I just have to start. I guess that’s supposed to be the hardest part of any task: starting. The analytical part of me wants to make schedules and lists in order to work in all the things I want and need to do. The problem is, schedules and lists don’t work for me. At least not for more than a day or two. Routines do. If I get in the routine of reading during my lunch break, then I’ll get the reading done that I want. If I get in the routine of working out right after work, then I’ll get into shape. And if I get into the routine of splitting my time after dinner between writing, knitting, and playing the piano, I’ll get to enjoy the benefits of participating in the hobbies I want to keep up. Since my partner cooks dinner, I can work on chores while he cooks and get the cleaning done that needs to get done. I can do this. I will do this. And I will be a badass because of it.

What’s holding you back?

Self Growth, Self Reflection, Uncategorized

My Why

Ever since I was a kid, I loved making people happy. Mostly by giving them stuff or just talking to them. I talked to everyone when I was a kid. I also spent most of my allowance on things for other people, rather than myself. When on vacation, I used my money to buy souvenirs for others. Whenever I did anything crafty, it was usually to give away to a friend or family member. So what is my why? To make others happy? Pretty much. But it’s more than that. I don’t want to just hand someone a present and see them smile for a few seconds. I want to show someone the path they can take to overcome their demons and get to true, lasting happiness. I’ll even hold their hand while they do it, so they know they have someone supporting and rooting for them. I want to empower people to make that hard change that might be painful at first, but leads to life-long joy. I want to inspire people to take the leap and show them or equip them with everything they need to do it. And yes, if giving a homemade blanket to someone who is cold makes their life a little easier, even if it doesn’t help them achieve lasting happiness, I want to do that too. I want everyone to know that there are people like me who care. I want them to know that they’re not alone. That is my why. What is yours?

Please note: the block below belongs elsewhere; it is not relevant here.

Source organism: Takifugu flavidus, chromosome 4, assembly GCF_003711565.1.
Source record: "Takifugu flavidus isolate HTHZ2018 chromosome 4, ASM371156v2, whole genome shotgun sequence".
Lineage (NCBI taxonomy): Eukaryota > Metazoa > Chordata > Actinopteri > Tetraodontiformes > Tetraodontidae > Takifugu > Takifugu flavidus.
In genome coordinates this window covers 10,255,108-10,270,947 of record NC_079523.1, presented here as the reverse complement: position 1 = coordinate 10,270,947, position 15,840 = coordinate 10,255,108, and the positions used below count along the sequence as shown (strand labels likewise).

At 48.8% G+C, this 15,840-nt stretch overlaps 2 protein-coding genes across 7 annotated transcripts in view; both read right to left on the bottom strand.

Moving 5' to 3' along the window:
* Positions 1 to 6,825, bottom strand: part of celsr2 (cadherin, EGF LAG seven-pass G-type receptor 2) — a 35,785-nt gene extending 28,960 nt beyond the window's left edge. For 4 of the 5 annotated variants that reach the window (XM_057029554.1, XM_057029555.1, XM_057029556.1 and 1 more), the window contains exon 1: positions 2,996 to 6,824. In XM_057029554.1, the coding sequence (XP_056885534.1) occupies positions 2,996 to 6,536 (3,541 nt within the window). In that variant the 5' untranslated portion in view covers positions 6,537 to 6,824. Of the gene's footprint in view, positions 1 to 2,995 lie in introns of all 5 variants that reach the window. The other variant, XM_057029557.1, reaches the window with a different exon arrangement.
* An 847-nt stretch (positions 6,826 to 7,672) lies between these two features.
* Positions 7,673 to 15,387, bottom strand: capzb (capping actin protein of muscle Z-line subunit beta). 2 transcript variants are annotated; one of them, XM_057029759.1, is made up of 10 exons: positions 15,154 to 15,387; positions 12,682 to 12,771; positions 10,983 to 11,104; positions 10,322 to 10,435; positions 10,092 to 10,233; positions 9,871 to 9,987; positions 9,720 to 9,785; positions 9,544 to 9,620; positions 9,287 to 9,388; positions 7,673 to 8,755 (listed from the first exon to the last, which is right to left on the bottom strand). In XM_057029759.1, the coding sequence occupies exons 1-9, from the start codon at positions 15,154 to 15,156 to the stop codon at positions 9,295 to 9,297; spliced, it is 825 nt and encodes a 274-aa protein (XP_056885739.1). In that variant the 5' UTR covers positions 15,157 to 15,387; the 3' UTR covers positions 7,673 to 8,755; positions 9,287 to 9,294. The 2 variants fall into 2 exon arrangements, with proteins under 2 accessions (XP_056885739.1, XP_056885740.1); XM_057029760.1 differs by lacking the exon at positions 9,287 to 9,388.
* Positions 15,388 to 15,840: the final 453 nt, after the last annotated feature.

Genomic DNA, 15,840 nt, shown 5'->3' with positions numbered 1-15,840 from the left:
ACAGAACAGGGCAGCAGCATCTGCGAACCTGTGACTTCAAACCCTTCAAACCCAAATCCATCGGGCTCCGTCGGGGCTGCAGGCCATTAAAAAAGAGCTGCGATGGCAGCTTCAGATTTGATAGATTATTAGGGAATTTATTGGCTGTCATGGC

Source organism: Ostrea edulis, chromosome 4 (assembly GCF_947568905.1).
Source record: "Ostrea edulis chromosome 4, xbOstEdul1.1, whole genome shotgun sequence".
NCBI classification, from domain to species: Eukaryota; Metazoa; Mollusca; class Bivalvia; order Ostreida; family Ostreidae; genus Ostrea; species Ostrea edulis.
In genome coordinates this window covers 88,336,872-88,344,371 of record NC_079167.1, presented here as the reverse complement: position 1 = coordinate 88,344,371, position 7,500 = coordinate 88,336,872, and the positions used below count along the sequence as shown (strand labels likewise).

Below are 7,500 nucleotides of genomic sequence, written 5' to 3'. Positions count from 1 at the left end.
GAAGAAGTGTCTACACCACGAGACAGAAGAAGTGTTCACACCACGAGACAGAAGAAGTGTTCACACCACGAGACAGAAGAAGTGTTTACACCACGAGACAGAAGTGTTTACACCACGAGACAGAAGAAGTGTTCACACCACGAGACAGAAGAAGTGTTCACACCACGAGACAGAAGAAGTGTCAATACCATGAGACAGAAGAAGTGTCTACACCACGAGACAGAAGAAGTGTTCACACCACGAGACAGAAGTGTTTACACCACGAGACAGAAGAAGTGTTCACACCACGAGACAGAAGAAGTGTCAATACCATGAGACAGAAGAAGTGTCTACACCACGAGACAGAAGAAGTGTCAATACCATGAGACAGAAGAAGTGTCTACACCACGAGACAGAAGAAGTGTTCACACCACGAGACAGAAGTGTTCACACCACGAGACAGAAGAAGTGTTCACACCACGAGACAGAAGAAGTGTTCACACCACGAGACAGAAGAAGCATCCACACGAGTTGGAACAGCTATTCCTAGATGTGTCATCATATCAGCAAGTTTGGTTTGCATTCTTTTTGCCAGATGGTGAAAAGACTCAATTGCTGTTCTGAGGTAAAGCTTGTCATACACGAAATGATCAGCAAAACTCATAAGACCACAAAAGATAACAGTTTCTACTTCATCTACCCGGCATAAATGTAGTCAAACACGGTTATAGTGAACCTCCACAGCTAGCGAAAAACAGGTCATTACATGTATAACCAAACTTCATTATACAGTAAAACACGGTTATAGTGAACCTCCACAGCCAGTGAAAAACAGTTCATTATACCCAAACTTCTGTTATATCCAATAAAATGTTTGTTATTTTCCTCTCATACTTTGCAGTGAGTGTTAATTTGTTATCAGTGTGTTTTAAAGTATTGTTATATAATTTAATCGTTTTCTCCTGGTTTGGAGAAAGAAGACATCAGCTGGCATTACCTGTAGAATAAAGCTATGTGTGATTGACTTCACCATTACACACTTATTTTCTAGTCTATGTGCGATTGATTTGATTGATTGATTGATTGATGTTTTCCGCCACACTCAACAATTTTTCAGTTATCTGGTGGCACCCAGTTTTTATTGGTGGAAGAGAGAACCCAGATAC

Self Growth, Self Reflection

Everyone Has A Cause

Everyone has a cause they care about and pursue. Everyone has a reason for at least some of their actions, purchases, and social media posts. If you don’t, I imagine you have a hard time getting out of bed. But even then, I know there’s something you care about, even if you’re not actively promoting it.

I care about helping others. If a clothing store tells me that their reason for being is to help others, and they do that in the way they obtain materials and provide training, jobs, and education to their local community members, I will buy their clothes even if they are typically out of my price range. Or pink. Or not exactly my style. I’ll buy them for someone else if it means I get to help a cause I believe in.

Likewise, if you care about animals, and a shoe store says that their company was started so the profits could be used to help local animal shelters, you’ll want to buy those shoes. We like to promote our causes by supporting companies that also believe in our causes.

It’s even better when you can get into a career that furthers your cause. My cause is helping others. I tried to do that with engineering. I wanted to innovate and use new designs and technology to make products that would really benefit the community. But that didn’t seem like it was going to happen. When I switched to teaching, it was like sliding a puzzle piece into place. I got to help others in a way that I did not imagine I wanted to. There were lots of reasons I didn’t want to be a teacher and only one reason that I did. My one reason for wanting to be a teacher was to further my cause.

What’s your cause? How do you pursue it?